BOGOTA, Colombia (AP) — On a bright Sunday afternoon, a group of government workers walked around Bogota’s most famous square dressed as pigeons, with cardboard beaks covering their noses, as thousands of real birds swarmed overhead and left their droppings on stately monuments.
Flapping their plastic wings and performing brief skits, they urged curious pedestrians not to feed the large flocks that descend each day onto Plaza Bolivar, a grand colonial era square flanked by a Roman Catholic cathedral and Colombia’s elegant congressional building.
“There are too many pigeons here,” said Mauricio Cano, a biologist who led the group of bird impersonators. “Feeding them is bad for people, and for the birds.”
While London has tried to scare unruly pigeons away from train stations by deploying menacing hawks, and Paris has employed contraceptive methods to limit flock sizes, Bogota’s government is trying to fight pigeon overpopulation through educational campaigns that urge people not to feed them.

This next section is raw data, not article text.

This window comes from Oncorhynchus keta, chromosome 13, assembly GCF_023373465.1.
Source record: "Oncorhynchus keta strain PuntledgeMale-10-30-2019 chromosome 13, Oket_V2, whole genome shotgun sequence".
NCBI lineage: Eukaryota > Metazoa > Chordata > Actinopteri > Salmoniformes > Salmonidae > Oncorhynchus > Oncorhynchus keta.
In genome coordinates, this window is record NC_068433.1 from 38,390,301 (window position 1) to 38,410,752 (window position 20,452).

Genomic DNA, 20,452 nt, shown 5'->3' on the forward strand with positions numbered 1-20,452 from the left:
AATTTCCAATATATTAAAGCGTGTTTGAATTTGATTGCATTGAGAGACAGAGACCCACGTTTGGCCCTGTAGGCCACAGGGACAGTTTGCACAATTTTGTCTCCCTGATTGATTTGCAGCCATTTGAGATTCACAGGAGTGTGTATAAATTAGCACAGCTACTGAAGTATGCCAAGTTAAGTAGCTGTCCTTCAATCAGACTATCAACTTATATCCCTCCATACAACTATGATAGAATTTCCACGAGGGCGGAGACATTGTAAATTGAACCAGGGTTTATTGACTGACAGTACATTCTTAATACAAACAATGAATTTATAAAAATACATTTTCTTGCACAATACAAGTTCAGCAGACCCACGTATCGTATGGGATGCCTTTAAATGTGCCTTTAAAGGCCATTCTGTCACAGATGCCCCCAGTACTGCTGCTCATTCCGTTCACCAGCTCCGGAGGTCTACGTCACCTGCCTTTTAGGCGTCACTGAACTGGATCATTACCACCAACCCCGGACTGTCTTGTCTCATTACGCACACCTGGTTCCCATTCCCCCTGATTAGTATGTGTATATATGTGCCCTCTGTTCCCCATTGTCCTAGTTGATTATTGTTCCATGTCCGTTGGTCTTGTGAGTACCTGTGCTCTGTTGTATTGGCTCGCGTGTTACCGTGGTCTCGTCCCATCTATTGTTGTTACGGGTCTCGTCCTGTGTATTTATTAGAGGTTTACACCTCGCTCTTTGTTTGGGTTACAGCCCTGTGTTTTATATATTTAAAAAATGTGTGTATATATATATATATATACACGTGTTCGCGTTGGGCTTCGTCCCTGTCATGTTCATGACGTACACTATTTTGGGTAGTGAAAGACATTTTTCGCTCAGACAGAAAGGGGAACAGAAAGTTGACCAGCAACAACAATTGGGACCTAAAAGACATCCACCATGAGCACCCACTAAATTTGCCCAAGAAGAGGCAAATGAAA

Officials believe that if people stop nourishing the birds, they will stop concentrating in public squares where their droppings sully historical buildings and put people’s health at risk.
If the birds, which aren’t native to Colombia, don’t gather in large numbers their rate of reproduction is also likely to decrease.
“We do not want to annihilate these pigeons,” says Clara Sandoval, the Director of Bogota’s Animal Protection Department. “But we need people to give them a chance to return to their natural behaviour.”
A study conducted by city biologists found that the square’s pigeon population doubles on weekends to 3,400 birds as the number of tourists who visit the square’s iconic sites also swells.
“In some areas (of the plaza) you can find up to 33 pigeons per square metre,” Cano said.
But convincing people not to give the birds food has proven tricky.
Feeding pigeons corn and taking a photo with them in Bolivar Square has been something of a local tradition for decades.
It also sustains a dozen or so street vendors who sell small bags of pigeon feed for about USD1 each. “I’ve raised four children with this job” said Lilly Portilla, who has been plying the trade in the plaza for 25 years.
“The pigeons have been here a long time, so why is it that all of a sudden the mayor comes here to tell us they are dirty?”